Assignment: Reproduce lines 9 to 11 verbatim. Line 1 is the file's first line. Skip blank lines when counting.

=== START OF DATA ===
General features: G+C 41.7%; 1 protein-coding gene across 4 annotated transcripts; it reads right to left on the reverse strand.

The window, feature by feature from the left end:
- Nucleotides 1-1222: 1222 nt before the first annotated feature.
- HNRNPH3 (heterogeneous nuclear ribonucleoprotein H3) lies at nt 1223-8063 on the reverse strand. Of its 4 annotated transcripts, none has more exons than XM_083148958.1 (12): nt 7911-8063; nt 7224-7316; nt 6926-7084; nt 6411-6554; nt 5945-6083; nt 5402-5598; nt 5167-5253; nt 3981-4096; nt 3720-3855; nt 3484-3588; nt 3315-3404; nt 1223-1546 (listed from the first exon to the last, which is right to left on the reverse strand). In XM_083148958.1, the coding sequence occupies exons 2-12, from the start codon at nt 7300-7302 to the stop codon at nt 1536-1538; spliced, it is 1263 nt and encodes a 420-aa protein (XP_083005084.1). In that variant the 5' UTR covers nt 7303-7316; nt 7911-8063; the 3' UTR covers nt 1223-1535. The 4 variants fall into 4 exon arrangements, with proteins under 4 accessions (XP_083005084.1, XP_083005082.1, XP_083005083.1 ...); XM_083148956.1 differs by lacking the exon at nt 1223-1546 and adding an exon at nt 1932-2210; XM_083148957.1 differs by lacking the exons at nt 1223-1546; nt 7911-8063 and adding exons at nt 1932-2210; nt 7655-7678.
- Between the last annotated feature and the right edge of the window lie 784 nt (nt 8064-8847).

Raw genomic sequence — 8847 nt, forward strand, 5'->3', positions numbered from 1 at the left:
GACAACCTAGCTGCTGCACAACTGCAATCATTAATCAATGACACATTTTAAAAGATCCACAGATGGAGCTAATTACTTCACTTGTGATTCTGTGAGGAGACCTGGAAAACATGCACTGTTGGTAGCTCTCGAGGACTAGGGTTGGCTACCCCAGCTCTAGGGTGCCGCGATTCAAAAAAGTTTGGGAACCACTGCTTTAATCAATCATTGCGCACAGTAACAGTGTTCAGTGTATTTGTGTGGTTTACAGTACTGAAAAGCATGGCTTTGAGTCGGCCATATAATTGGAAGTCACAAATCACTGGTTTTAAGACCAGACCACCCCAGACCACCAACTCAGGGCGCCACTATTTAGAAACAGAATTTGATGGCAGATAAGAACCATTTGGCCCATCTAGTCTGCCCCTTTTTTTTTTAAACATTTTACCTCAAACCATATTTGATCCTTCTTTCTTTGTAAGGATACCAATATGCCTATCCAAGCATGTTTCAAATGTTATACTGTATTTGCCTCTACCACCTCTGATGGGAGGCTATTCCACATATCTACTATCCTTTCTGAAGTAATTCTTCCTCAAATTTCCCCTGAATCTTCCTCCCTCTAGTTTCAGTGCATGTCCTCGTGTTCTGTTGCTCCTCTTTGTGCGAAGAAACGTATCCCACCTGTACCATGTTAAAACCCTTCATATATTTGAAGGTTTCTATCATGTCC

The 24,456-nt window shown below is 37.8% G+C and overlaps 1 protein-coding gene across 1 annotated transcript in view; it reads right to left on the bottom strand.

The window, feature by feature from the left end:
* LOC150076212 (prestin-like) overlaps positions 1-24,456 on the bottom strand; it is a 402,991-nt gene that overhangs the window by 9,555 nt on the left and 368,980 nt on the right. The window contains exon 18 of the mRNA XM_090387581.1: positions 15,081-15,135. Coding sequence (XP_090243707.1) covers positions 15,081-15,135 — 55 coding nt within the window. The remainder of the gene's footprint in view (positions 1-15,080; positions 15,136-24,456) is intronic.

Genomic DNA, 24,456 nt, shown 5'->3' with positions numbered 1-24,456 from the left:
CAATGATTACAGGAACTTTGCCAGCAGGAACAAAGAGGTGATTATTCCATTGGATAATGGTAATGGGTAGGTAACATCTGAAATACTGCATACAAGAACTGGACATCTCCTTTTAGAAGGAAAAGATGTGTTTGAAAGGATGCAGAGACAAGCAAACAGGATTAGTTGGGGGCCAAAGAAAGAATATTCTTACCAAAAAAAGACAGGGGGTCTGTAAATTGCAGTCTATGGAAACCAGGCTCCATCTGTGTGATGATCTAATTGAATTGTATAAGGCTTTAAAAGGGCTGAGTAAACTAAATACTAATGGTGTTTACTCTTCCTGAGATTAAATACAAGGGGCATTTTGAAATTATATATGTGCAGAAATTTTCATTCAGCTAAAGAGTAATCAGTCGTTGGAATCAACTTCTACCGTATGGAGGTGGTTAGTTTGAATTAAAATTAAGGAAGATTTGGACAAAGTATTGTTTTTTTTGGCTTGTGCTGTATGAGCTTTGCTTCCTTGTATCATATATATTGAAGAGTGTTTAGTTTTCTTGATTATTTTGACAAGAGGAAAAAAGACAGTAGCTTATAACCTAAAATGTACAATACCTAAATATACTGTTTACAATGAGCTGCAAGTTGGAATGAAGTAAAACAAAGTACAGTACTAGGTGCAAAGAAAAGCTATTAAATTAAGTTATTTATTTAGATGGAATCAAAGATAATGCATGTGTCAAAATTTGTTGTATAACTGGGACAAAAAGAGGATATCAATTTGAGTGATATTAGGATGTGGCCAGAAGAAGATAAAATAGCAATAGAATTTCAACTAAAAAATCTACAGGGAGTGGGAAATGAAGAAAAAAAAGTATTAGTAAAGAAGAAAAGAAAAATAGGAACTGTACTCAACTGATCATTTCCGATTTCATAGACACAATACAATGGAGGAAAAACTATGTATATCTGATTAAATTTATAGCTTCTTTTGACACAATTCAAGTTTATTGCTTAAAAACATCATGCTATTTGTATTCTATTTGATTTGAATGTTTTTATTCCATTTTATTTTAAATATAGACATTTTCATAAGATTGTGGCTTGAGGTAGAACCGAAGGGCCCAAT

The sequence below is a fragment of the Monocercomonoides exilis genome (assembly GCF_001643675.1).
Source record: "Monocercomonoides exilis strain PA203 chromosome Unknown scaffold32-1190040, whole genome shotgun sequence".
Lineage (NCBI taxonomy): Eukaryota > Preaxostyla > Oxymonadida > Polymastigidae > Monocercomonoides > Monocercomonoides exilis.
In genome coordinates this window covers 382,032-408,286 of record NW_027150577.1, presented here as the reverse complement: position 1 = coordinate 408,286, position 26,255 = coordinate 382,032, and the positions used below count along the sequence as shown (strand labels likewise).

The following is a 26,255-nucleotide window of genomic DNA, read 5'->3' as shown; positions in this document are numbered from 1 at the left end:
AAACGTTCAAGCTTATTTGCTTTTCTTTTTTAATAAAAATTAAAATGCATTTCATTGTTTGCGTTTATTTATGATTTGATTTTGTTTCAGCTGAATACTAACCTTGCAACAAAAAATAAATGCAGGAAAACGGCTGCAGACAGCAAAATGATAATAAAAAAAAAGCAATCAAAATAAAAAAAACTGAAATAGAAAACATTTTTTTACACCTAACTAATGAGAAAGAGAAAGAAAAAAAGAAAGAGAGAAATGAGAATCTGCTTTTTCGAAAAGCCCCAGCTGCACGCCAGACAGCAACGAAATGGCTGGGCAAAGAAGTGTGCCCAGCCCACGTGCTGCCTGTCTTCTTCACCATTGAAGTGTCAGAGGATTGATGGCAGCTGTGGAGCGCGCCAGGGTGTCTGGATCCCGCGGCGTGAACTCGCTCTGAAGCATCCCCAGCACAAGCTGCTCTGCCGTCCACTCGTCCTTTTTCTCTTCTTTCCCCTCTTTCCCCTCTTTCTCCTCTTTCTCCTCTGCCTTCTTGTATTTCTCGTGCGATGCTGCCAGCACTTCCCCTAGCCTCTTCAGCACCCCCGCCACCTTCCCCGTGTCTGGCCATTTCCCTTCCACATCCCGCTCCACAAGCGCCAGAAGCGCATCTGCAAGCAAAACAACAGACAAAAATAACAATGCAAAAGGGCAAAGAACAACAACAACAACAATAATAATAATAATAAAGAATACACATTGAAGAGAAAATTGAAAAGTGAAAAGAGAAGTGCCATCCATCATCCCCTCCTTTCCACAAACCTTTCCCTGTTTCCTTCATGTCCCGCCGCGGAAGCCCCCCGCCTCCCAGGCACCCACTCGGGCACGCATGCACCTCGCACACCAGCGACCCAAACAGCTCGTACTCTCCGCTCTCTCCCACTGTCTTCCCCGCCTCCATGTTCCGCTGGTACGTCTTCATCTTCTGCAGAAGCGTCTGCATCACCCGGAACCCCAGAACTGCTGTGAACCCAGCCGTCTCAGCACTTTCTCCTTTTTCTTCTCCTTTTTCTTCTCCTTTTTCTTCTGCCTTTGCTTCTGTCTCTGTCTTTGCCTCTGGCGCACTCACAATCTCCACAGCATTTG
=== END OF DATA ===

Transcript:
The window, feature by feature from the left end:
* LOC150076212 (prestin-like) overlaps positions 1-24,456 on the bottom strand; it is a 402,991-nt gene that overhangs the window by 9,555 nt on the left and 368,980 nt on the right. The window contains exon 18 of the mRNA XM_090387581.1: positions 15,081-15,135. Coding sequence (XP_090243707.1) covers positions 15,081-15,135 — 55 coding nt within the window. The remainder of the gene's footprint in view (positions 1-15,080; positions 15,136-24,456) is intronic.

Genomic DNA, 24,456 nt, shown 5'->3' with positions numbered 1-24,456 from the left: